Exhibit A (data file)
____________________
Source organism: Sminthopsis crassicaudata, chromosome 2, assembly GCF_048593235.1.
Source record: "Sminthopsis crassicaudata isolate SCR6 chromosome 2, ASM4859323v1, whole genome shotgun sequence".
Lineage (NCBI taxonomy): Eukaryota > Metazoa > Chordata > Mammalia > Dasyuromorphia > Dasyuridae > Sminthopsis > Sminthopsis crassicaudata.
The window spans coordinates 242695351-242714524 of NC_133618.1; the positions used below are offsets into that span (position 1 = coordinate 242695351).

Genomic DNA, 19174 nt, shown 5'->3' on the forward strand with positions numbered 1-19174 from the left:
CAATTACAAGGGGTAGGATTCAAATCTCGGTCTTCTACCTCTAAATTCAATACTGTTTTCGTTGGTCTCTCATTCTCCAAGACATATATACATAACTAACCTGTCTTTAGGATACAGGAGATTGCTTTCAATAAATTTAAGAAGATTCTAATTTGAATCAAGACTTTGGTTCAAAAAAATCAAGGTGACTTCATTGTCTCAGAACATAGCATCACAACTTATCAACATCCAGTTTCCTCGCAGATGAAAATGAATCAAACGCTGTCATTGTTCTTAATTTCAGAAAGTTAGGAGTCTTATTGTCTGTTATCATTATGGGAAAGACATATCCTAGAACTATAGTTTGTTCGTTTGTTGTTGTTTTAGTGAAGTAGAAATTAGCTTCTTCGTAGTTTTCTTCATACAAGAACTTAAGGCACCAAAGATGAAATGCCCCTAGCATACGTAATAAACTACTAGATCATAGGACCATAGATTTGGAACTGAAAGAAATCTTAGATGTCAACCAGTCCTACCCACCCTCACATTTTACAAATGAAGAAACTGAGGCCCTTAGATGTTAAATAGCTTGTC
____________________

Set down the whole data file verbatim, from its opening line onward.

Source organism: Sminthopsis crassicaudata, chromosome 2, assembly GCF_048593235.1.
Source record: "Sminthopsis crassicaudata isolate SCR6 chromosome 2, ASM4859323v1, whole genome shotgun sequence".
Lineage (NCBI taxonomy): Eukaryota > Metazoa > Chordata > Mammalia > Dasyuromorphia > Dasyuridae > Sminthopsis > Sminthopsis crassicaudata.
The window spans coordinates 242695351-242714524 of NC_133618.1; the positions used below are offsets into that span (position 1 = coordinate 242695351).

Genomic DNA, 19174 nt, shown 5'->3' on the forward strand with positions numbered 1-19174 from the left:
CAATTACAAGGGGTAGGATTCAAATCTCGGTCTTCTACCTCTAAATTCAATACTGTTTTCGTTGGTCTCTCATTCTCCAAGACATATATACATAACTAACCTGTCTTTAGGATACAGGAGATTGCTTTCAATAAATTTAAGAAGATTCTAATTTGAATCAAGACTTTGGTTCAAAAAAATCAAGGTGACTTCATTGTCTCAGAACATAGCATCACAACTTATCAACATCCAGTTTCCTCGCAGATGAAAATGAATCAAACGCTGTCATTGTTCTTAATTTCAGAAAGTTAGGAGTCTTATTGTCTGTTATCATTATGGGAAAGACATATCCTAGAACTATAGTTTGTTCGTTTGTTGTTGTTTTAGTGAAGTAGAAATTAGCTTCTTCGTAGTTTTCTTCATACAAGAACTTAAGGCACCAAAGATGAAATGCCCCTAGCATACGTAATAAACTACTAGATCATAGGACCATAGATTTGGAACTGAAAGAAATCTTAGATGTCAACCAGTCCTACCCACCCTCACATTTTACAAATGAAGAAACTGAGGCCCTTAGATGTTAAATAGCTTGTC